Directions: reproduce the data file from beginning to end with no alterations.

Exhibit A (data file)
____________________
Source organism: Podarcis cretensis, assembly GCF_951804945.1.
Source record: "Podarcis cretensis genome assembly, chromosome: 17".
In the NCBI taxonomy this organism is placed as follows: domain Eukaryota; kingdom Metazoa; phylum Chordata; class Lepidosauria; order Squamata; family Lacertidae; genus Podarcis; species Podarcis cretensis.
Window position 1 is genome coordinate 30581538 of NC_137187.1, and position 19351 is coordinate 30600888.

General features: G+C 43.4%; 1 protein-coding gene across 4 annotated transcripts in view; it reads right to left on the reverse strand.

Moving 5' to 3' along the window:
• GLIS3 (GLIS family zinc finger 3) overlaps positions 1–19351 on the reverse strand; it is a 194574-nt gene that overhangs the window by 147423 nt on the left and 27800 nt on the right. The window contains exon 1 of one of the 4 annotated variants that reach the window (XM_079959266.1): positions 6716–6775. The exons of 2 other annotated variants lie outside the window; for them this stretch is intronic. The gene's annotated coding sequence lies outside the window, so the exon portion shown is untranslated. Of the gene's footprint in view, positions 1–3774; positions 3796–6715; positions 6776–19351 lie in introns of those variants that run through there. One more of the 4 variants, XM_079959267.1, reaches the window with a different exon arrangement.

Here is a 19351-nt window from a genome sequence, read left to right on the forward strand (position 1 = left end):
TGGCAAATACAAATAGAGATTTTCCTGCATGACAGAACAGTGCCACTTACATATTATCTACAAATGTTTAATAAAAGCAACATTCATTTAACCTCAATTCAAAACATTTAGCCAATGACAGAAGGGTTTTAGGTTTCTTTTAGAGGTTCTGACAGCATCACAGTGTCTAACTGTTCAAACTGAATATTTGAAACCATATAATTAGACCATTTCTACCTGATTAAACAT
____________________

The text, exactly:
Source organism: Podarcis cretensis, assembly GCF_951804945.1.
Source record: "Podarcis cretensis genome assembly, chromosome: 17".
In the NCBI taxonomy this organism is placed as follows: domain Eukaryota; kingdom Metazoa; phylum Chordata; class Lepidosauria; order Squamata; family Lacertidae; genus Podarcis; species Podarcis cretensis.
Window position 1 is genome coordinate 30581538 of NC_137187.1, and position 19351 is coordinate 30600888.

General features: G+C 43.4%; 1 protein-coding gene across 4 annotated transcripts in view; it reads right to left on the reverse strand.

Moving 5' to 3' along the window:
• GLIS3 (GLIS family zinc finger 3) overlaps positions 1–19351 on the reverse strand; it is a 194574-nt gene that overhangs the window by 147423 nt on the left and 27800 nt on the right. The window contains exon 1 of one of the 4 annotated variants that reach the window (XM_079959266.1): positions 6716–6775. The exons of 2 other annotated variants lie outside the window; for them this stretch is intronic. The gene's annotated coding sequence lies outside the window, so the exon portion shown is untranslated. Of the gene's footprint in view, positions 1–3774; positions 3796–6715; positions 6776–19351 lie in introns of those variants that run through there. One more of the 4 variants, XM_079959267.1, reaches the window with a different exon arrangement.

Here is a 19351-nt window from a genome sequence, read left to right on the forward strand (position 1 = left end):
TGGCAAATACAAATAGAGATTTTCCTGCATGACAGAACAGTGCCACTTACATATTATCTACAAATGTTTAATAAAAGCAACATTCATTTAACCTCAATTCAAAACATTTAGCCAATGACAGAAGGGTTTTAGGTTTCTTTTAGAGGTTCTGACAGCATCACAGTGTCTAACTGTTCAAACTGAATATTTGAAACCATATAATTAGACCATTTCTACCTGATTAAACAT